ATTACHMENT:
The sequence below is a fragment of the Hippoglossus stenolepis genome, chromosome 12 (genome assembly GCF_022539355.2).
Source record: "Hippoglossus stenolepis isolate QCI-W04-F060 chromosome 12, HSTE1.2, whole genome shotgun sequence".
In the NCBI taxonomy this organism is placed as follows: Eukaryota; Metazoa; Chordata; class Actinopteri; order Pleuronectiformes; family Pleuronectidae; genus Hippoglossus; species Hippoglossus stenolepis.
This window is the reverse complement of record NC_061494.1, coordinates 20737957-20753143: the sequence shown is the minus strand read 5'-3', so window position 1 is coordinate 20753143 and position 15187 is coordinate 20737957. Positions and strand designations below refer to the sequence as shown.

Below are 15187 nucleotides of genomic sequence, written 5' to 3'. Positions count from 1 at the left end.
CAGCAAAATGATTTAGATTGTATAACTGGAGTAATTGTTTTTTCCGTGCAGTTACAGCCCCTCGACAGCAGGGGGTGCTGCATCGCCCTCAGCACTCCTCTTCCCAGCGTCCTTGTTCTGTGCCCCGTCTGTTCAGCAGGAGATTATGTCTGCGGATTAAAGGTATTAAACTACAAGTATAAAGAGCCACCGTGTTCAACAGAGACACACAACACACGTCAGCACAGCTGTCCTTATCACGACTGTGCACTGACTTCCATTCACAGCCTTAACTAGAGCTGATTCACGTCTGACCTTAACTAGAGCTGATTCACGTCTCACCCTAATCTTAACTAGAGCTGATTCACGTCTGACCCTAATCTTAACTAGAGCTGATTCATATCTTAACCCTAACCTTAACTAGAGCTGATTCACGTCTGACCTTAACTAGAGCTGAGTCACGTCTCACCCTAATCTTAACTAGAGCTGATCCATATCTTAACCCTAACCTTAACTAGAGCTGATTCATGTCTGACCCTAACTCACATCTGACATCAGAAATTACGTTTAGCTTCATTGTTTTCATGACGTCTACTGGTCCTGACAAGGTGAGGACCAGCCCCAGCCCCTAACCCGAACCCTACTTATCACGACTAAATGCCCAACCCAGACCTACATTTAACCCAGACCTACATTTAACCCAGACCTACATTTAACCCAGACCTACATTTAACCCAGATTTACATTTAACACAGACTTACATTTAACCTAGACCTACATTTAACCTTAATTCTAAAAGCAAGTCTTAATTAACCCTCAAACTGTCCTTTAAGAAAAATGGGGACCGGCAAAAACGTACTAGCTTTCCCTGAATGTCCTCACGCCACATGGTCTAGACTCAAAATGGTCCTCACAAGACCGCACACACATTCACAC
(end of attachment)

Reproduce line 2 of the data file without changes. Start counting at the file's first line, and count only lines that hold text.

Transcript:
Source record: "Hippoglossus stenolepis isolate QCI-W04-F060 chromosome 12, HSTE1.2, whole genome shotgun sequence".